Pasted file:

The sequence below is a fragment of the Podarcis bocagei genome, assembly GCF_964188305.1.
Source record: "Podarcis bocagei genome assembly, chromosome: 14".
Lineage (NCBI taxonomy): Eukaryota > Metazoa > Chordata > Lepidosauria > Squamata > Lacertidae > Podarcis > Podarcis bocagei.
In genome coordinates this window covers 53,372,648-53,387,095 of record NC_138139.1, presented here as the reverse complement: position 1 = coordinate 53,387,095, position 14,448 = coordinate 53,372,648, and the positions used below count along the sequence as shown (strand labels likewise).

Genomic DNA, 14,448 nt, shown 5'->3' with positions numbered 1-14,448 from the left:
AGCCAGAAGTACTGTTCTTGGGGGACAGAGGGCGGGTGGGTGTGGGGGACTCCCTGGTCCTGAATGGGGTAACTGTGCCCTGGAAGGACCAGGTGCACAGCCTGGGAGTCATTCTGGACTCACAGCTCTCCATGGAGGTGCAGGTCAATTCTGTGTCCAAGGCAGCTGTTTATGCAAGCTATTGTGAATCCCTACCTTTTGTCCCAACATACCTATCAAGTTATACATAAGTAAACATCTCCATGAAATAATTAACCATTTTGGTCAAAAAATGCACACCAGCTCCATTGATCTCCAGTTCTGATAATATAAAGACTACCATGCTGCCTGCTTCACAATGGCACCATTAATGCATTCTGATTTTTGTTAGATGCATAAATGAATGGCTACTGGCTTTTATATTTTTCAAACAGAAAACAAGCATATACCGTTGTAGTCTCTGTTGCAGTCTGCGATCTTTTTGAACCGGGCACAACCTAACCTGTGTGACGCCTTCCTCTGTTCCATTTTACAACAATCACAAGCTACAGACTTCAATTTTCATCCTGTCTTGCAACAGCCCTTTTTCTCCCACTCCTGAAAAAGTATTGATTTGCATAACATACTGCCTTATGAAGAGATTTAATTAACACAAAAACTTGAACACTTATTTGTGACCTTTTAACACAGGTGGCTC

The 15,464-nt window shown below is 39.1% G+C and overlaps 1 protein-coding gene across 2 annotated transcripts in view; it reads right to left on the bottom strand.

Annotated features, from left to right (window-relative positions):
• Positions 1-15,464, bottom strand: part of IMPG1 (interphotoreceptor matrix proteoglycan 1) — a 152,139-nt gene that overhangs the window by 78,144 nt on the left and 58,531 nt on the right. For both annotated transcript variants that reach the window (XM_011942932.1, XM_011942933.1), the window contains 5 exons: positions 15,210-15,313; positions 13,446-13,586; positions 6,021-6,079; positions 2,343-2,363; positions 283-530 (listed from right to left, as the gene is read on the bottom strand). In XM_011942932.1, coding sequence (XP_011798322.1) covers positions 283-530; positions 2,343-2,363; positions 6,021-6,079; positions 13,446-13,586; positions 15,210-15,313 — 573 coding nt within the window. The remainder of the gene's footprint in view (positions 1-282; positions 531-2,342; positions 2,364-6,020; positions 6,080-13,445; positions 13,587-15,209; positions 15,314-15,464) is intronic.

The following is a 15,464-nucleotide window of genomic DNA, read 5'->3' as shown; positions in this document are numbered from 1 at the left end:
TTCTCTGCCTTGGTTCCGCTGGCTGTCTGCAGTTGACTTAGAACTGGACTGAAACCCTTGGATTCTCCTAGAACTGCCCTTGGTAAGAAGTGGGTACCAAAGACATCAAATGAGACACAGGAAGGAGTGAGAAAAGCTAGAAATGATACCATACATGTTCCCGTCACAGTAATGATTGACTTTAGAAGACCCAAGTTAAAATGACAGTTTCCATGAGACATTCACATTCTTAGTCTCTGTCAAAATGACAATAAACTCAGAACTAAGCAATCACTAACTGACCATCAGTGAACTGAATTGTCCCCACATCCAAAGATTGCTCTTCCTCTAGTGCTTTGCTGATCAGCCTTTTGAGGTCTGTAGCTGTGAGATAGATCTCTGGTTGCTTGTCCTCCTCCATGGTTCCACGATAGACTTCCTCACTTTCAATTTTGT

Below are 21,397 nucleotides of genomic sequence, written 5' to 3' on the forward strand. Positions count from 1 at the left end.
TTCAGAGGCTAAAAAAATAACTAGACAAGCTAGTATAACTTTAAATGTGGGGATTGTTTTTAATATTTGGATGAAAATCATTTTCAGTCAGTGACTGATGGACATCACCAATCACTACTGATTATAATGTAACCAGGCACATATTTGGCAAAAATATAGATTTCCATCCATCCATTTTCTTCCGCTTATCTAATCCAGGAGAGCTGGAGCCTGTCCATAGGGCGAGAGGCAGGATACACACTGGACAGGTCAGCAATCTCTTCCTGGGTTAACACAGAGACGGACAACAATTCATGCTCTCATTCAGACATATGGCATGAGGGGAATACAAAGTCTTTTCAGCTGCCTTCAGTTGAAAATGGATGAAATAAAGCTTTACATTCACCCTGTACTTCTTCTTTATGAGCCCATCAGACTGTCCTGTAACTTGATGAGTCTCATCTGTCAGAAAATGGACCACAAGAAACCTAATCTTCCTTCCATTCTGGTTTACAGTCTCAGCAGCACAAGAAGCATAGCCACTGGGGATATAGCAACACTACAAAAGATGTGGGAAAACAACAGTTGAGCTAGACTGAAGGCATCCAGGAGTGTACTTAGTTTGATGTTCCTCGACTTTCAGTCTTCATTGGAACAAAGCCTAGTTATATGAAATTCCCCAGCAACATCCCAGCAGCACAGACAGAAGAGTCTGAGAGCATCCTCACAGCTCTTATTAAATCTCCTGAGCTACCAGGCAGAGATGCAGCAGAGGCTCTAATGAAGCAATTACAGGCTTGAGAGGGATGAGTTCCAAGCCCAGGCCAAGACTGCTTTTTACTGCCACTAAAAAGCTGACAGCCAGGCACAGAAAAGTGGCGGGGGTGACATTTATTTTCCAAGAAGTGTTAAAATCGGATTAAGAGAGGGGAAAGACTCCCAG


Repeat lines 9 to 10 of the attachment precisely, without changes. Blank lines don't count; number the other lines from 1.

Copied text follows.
• Positions 1-15,464, bottom strand: part of IMPG1 (interphotoreceptor matrix proteoglycan 1) — a 152,139-nt gene that overhangs the window by 78,144 nt on the left and 58,531 nt on the right. For both annotated transcript variants that reach the window (XM_011942932.1, XM_011942933.1), the window contains 5 exons: positions 15,210-15,313; positions 13,446-13,586; positions 6,021-6,079; positions 2,343-2,363; positions 283-530 (listed from right to left, as the gene is read on the bottom strand). In XM_011942932.1, coding sequence (XP_011798322.1) covers positions 283-530; positions 2,343-2,363; positions 6,021-6,079; positions 13,446-13,586; positions 15,210-15,313 — 573 coding nt within the window. The remainder of the gene's footprint in view (positions 1-282; positions 531-2,342; positions 2,364-6,020; positions 6,080-13,445; positions 13,587-15,209; positions 15,314-15,464) is intronic.

The following is a 15,464-nucleotide window of genomic DNA, read 5'->3' as shown; positions in this document are numbered from 1 at the left end: